The U.S. government announced that it will fine the Terminix pest-control company $10 million Tuesday over its illegal use of a toxic pesticide at a resort in the U.S. Virgin Islands that made a family of four ill in 2015.
According to CNN, the family from Delaware was vacationing in the U.S. Virgin Islands and became “seriously ill when the unit below them was fumigated.”
The Justice Department said that the pesticide caused “serious injury to and hospitalization of the entire family.”
The Associated Press reported that “two teenagers were hospitalized in critical condition and have permanent neurological damage while their parents had to undergo therapy.”
According to the Justice Department, Terminix will “make good faith efforts to resolve past and future medical expenses for the family through separate civil proceedings.”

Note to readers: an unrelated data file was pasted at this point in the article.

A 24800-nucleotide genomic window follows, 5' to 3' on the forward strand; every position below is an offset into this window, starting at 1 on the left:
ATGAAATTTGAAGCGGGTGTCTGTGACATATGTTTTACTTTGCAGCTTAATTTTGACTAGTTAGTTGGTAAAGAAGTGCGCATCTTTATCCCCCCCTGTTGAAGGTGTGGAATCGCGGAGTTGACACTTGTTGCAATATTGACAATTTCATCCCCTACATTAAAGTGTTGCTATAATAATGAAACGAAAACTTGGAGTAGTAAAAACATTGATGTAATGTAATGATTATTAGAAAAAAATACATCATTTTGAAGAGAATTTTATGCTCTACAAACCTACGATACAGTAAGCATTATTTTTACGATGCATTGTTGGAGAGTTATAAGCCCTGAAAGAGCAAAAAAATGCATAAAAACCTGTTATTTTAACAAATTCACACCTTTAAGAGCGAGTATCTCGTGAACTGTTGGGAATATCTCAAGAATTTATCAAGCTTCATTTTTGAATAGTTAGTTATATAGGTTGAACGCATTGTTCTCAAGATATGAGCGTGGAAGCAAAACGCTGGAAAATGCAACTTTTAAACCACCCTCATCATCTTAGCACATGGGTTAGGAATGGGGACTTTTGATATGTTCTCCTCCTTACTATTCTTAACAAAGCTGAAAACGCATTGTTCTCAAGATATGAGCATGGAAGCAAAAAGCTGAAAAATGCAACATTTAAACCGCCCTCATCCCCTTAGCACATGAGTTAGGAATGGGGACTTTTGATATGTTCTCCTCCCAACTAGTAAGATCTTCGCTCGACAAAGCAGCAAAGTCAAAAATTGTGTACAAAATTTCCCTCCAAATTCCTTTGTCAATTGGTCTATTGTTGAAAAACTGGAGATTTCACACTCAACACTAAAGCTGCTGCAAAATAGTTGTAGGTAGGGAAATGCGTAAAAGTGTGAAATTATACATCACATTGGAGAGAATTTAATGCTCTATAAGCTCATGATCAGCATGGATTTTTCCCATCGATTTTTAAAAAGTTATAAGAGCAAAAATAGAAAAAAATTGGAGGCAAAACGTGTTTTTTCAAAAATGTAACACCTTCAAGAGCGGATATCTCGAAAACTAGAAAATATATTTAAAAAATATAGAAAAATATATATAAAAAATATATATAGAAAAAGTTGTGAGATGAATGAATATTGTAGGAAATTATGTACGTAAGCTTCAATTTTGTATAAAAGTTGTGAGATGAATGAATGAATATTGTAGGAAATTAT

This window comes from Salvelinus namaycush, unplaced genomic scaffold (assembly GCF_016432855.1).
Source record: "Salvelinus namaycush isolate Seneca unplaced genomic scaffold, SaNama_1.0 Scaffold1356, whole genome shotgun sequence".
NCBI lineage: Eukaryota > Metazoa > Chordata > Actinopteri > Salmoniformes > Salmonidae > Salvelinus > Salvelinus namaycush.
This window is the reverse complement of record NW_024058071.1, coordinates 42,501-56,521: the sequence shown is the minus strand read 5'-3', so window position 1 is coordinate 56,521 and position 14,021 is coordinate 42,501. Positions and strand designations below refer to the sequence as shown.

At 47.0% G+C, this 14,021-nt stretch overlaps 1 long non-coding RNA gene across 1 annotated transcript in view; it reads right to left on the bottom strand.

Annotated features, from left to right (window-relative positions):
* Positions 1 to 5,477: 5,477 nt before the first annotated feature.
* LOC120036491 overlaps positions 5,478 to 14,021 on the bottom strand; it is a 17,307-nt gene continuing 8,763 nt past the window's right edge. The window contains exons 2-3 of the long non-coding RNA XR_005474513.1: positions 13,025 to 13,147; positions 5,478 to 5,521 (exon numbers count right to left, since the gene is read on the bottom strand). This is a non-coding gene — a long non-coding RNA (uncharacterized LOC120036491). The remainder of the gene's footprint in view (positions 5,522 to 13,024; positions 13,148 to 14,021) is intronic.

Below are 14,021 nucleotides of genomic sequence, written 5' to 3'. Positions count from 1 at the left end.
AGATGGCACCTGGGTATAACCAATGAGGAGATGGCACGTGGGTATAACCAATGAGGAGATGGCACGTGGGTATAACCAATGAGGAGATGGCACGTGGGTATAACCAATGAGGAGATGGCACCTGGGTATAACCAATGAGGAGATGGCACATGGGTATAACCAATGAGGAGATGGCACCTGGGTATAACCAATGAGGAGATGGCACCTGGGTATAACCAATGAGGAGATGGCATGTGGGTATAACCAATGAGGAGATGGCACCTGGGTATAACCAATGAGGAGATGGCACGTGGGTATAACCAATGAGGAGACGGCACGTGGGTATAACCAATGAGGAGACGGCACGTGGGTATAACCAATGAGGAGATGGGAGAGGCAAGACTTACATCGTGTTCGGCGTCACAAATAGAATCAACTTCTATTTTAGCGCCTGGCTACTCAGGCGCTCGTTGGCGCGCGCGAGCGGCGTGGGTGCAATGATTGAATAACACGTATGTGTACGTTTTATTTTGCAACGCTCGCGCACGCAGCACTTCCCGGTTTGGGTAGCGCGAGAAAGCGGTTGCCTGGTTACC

“When you break a law that protects public health, there are real victims and real consequences, as this case tragically shows,” Cynthia Giles, assistant administrator for the EPA’s Office of Enforcement and Compliance Assurance, said in a statement. “This incident illustrates how important it is for EPA to enforce environmental laws and hold anyone accountable for endangering our safety. Today’s charges should send a clear message to the industry, and directs important funds toward training programs to help ensure this can’t happen again.”
The EPA banned the indoor use of methyl bromide products in 1984.
The $10 million fine includes approximately $8 million in criminal fines, $1 million in restitution to the EPA and a $1 million community service payment to the National Fish and Wildlife Foundation.
At press time, Terminix had yet to comment on the fine.